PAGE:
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Stay till my beard shal sweepe mine aged brest,
Then shall I seeme an awfull Satyrist":

While now my rimes rellish of the ferule still,
Some nose-wise Pedant saith; whose deep-seen skill
Hath three times construed eyther Flaccus ore,
And thrise rehears'd them in his Triviall floare".
So let them taxe mee for my hote bloode's rage,
Rather than say I doted in my age.


Arcades ambo.


OLD driveling Lolio drudges all he can
To make his eldest sonne a gentleman.
Who can despayre that sees another thrive
By lone of twelve-pence to an oyster-wive » ?
When a craz'd scaffold, and a rotten stage 28,
Was all rich Nævius his heritage.

Nought spendeth he for feare, nor spares for cost;
And all he spendes and spaires beside is lost.
Himselfe goes patch'd like some bare Cottyer",
Least he might ought the future stocke appeyre ".

24 But my sixe cords beene of too loose a twine: Stay till my beard shul sweepe mine aged brest, Then shall I seeme an awfull Satyrist.

-Ah, si fas dicere! sed fas

Tunc, cùm ad canitiem, et nostrum istud vivere triste,
Aspexi, et nucibus facimus quæcunque_relictis.

Pers. Sat. 1. E.

25 And thrise rehears'd them in his TRIVIALL FLOARE.

Triviall floare, from Trivium, a common resort, may mean his School-Room.

26 Who can despayre that sees another thrive.

The Oxford edition reads to see. I have restored the genuine reading from the editions of 1598, and 1599.

27 By lone of twelve-pence to an oyster-wive.

Probably by lending small sums to oyster-women for the purchase of their daily stock, for which an oppressive and usurious interest was demanded. Mr. Colquhoun, in his Treatise on the Police of the Metropolis, states this practice to be carried to a great extent, at this day, in London: many persons supporting themselves by lending enough to improvident barrow-women to purchase the stock of the day, for which they receive after the rate of six-pence for five shillings.

28 When a craz'd scaffold, and a rotten stage.

See Note 27, p. 287.

29 Cottyer-cottager.





Let giddy Cosmius change his choyce aray,
Like as the Turke his tents, thrise in a day;
And all to sun and ayre his sutes untold

From spightfull mothes, and frets, and hoary mold;
Bearing his paune-layd lands upon his backe,
As snayles their shels, or pedlers doe their packe.
Who cannot shine in tissues and pure gold,
That hath his lands and patrimonie sold?
Lolioe's side-cote is rough Pampilian,

Guilded with drops that downe the bosome ran;
White carsy hose, patched on eyther knee,
The very embleme of good husbandrie;
And a knit night-cap made of coursest twine,
With two long labels button'd to his chin:
So rides he mounted on the market-day,
Upon a straw-stu'ft pannell all the way,

With a maund" charg'd with houshold merchandise,
With egs, or white-meat, from both dayries;
And with that byes he rost for Sunday-noone,
Proud how he made that week's provision.
Else is he stall-fed on the workey-day,

With browne-bread crusts soften'd in sodden whay;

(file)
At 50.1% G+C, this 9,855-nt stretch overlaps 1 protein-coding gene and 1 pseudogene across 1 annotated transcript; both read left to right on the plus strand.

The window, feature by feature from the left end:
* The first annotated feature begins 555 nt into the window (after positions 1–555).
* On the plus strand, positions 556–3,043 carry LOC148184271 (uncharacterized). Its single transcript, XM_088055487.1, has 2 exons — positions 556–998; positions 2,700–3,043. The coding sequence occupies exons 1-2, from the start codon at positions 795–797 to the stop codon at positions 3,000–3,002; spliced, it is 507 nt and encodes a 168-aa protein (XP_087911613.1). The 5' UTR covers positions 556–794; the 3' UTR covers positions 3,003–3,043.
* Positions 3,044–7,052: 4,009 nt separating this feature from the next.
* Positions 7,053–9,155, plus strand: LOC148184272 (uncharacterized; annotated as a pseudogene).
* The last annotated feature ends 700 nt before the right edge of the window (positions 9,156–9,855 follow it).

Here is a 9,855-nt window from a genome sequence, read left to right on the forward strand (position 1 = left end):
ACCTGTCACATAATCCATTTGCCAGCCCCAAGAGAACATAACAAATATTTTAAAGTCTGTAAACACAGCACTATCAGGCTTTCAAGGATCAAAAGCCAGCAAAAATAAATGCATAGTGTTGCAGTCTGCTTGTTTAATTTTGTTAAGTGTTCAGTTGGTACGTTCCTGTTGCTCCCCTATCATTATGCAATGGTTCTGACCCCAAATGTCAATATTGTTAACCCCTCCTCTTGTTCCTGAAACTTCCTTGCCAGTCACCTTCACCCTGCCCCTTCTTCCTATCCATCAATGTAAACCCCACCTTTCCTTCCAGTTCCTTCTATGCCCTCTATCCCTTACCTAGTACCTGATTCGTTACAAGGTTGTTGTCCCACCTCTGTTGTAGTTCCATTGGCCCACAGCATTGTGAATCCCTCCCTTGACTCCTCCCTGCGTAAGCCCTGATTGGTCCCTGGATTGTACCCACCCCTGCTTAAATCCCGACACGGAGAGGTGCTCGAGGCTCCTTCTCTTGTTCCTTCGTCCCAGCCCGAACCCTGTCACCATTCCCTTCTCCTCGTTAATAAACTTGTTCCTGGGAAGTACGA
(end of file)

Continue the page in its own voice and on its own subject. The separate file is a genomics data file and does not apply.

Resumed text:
Or water-grewell; or those paups of meale,
That Maro makes his Simule and Cybeale":
Or once a weeke, perhaps, for novelty,
Reez'd bacon soords 33 shall feast his family;
And weens this more than one egge cleft in twaine,
To feast some patrone and his chappelaine;
Or more than is some hungry gallant's dole,
That in a dearth runs sneaking to a hole,
And leaves his man and dog to keepe his hall
Least the wild roome should run forth of the wall.
Good man! him list not spend his idle meales
In quinsing plovers, or in winning quailes ";
Nor toot in Cheap-side baskets earne and late 3
To set the first tooth in some novell-cate,

maund-a hand-basket,

— or those paups of meale,


That Maro makes his Simule and Cybeale.

Simula is used in ancient Latin Deeds for a manchet, or white-loaf. I can explain the passage no farther,

Reex'd bacon soords-i. e. reechy remnants of bacon. Soord is still used in Warwickshire at least, and probably elsewhere, to denote the rind or thick skin of bacon.

34 list not spend-i. e. list not to spend,

35 In quinsing plovers, or in winning quailes.

Quinsing-descriptive of the noise made by the plover, similar to the effect of the quinsy on the organs of speech :-winning means whining.

6 Nor toot in Cheap-side baskets earne and late,

To set the first tooth in some novell-cate.

Tooting means searching. See Todd's Spenser, vol. i. p. 53. Earne, is early. Novell-cate means New-cake.



Let sweet-mouth'd Mercia bid what crowns she please
For halfe-red cherries, or greene garden-pease,
Or the first artichoks of all the

To make so lavish cost for little cheare:
When Lolio feasteth in his reveling fit,

Some starved pullen" scoures the rusted spitt.
For else how should his sonne maitained bee
At Ins of Court or of the Chancery:

There to learne law, and courtly carriage,
To make amendes for his meane parentage;
Where he, unknowne, and ruffling as he can,
Goes currant ech-where for a gentleman ?
While yet he rousteth 29 at some uncouth signe,
Nor never red his tenure's second line.
What broker's lousy wardrop cannot reach

With tissued panes to prancke each peasant's breech" ?
Couldst thou but give the wall, the cap, the knee,
To proud Sartorio that goes stradling by:
Wer't not the needle, pricked on his sleeve,
Doth by good hap the secret watch-word give?
But hear'st thou Lolioe's sonne? gin not thy gate"
Untill the evening oule or bloody-batt:
Never untill the lamps of Paule's beene light,
And niggard lanternes shade the moon-shine night
Then, when the guiltie bankrupt, in bold dread,
From his close cabin thrusts his shrinking head,
That hath bene long in shady shelter pent
Imprisoned for feare of prisonment;
May be some russet-cote Parochian "
Shall call thee cosen, friend, or countryman,
And, for thy hoped fist crossing the streete,
Shall in his father's name his god-son greete.


Shakespeare has

ruffling as he can.

The tailor stays thy leisure,